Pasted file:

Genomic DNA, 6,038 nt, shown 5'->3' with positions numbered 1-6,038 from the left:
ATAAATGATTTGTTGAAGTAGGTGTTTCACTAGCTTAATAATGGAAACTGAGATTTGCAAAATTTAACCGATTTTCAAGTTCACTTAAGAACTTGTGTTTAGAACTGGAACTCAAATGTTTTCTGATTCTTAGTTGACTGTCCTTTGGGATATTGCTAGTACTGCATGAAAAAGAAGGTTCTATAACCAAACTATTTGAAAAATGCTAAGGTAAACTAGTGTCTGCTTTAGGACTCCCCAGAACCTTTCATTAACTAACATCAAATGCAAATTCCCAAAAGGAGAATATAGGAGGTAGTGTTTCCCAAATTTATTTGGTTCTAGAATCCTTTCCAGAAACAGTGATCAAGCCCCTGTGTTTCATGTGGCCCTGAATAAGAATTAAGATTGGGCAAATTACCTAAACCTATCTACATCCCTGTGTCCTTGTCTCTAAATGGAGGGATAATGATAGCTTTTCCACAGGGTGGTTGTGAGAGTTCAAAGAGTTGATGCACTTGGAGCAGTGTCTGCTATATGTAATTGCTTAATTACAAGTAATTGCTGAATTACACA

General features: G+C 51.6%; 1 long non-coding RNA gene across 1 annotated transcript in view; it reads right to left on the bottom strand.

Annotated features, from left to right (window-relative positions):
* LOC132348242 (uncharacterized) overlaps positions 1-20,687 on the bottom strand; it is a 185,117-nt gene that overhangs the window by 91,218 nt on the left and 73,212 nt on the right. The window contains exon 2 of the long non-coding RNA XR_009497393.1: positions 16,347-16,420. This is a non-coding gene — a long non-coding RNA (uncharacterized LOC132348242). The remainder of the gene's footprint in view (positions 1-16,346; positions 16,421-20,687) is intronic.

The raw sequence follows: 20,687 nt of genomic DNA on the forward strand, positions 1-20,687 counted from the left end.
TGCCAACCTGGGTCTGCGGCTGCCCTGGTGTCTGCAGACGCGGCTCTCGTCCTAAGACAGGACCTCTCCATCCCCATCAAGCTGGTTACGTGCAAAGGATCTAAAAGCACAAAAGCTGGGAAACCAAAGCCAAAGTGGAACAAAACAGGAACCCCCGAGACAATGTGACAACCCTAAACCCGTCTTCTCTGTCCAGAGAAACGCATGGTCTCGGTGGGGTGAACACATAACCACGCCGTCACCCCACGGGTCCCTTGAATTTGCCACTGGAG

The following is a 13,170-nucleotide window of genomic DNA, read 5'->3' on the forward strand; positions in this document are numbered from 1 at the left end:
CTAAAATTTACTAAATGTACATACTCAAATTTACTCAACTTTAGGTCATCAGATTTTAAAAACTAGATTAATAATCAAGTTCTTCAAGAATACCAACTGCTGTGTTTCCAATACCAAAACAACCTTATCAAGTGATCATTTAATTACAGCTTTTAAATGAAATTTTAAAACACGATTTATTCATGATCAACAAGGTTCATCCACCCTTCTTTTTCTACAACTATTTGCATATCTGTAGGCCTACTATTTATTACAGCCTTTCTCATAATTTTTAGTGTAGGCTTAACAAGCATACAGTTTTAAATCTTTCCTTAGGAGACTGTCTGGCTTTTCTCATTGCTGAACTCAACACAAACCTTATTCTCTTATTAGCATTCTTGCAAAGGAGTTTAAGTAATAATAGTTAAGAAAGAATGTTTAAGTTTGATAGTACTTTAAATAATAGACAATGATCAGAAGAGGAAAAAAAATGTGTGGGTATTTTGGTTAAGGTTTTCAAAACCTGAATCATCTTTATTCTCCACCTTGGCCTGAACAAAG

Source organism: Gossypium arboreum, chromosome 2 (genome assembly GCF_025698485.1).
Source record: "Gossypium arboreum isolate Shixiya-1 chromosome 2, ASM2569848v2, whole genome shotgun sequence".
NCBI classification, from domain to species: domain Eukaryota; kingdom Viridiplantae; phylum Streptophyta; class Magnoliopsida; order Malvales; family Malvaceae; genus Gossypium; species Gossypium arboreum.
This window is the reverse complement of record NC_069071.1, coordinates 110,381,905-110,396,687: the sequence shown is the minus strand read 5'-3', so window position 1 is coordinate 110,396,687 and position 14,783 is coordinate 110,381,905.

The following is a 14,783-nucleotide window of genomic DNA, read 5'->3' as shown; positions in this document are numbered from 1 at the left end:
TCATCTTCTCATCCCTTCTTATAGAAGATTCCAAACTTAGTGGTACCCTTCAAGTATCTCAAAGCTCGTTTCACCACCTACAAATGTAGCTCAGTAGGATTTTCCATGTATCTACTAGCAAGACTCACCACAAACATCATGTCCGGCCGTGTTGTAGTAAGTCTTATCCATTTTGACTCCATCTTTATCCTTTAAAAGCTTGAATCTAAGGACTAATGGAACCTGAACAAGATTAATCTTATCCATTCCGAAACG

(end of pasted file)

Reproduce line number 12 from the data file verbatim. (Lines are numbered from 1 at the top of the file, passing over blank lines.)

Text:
NCBI classification, from domain to species: domain Eukaryota; kingdom Viridiplantae; phylum Streptophyta; class Magnoliopsida; order Malvales; family Malvaceae; genus Gossypium; species Gossypium arboreum.